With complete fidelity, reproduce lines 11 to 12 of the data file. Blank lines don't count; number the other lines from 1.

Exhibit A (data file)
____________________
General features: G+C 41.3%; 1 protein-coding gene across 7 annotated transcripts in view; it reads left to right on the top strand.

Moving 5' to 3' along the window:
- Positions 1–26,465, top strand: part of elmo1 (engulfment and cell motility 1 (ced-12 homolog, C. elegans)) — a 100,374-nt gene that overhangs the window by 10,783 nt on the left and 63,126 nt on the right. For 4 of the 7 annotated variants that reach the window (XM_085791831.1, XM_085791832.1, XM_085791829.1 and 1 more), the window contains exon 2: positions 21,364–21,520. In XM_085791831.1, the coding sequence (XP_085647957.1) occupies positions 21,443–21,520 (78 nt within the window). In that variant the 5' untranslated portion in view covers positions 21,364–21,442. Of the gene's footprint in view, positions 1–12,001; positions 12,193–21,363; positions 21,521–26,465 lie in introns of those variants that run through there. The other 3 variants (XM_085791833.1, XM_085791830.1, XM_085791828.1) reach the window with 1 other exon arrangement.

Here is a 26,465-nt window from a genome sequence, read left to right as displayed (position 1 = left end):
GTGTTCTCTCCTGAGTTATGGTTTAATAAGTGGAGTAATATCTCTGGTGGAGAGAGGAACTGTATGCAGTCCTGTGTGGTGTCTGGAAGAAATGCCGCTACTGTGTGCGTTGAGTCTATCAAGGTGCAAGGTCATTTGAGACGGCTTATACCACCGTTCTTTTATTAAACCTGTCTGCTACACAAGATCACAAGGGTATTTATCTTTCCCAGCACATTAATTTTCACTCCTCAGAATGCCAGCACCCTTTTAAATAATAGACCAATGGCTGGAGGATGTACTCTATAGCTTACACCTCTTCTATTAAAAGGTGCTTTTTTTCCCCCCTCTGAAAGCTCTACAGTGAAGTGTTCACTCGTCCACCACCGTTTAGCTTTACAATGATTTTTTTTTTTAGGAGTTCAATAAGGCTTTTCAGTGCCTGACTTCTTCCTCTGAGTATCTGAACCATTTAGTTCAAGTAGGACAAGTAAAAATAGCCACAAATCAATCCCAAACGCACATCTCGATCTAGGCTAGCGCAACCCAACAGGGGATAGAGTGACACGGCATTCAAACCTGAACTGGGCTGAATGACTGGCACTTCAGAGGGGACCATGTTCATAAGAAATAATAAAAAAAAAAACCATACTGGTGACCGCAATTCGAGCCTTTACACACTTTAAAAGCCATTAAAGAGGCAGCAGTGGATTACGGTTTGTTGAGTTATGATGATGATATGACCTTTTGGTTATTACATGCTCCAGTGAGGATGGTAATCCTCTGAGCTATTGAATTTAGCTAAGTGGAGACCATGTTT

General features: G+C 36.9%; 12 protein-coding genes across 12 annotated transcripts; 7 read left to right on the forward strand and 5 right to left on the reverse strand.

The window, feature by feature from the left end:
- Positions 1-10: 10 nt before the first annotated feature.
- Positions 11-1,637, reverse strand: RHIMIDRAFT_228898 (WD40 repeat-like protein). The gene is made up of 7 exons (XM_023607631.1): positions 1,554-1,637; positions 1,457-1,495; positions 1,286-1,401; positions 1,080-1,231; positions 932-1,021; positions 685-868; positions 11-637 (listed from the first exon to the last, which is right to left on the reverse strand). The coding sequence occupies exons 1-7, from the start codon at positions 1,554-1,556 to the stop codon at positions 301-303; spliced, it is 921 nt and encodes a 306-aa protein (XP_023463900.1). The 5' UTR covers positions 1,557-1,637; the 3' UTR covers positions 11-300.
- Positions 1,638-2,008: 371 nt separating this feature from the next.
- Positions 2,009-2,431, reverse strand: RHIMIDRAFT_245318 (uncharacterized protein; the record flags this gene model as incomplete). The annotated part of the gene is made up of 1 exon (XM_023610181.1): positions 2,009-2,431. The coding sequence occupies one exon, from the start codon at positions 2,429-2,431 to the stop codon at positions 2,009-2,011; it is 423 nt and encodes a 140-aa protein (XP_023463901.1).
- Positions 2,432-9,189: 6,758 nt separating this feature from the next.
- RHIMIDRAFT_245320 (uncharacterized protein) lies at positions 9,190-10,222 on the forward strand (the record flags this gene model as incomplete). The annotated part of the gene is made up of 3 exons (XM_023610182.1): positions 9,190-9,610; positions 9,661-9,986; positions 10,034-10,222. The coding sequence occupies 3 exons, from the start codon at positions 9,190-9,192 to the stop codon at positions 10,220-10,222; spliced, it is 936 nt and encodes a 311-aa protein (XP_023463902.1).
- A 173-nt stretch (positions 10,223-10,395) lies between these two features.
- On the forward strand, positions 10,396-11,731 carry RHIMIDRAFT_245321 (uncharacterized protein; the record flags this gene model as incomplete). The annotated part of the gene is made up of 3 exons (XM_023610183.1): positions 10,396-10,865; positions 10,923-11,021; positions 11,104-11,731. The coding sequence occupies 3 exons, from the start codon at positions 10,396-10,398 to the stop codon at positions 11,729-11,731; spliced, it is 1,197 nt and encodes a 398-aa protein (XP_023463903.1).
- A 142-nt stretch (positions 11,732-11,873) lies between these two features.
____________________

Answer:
- Positions 2,009-2,431, reverse strand: RHIMIDRAFT_245318 (uncharacterized protein; the record flags this gene model as incomplete). The annotated part of the gene is made up of 1 exon (XM_023610181.1): positions 2,009-2,431. The coding sequence occupies one exon, from the start codon at positions 2,429-2,431 to the stop codon at positions 2,009-2,011; it is 423 nt and encodes a 140-aa protein (XP_023463901.1).
- Positions 2,432-9,189: 6,758 nt separating this feature from the next.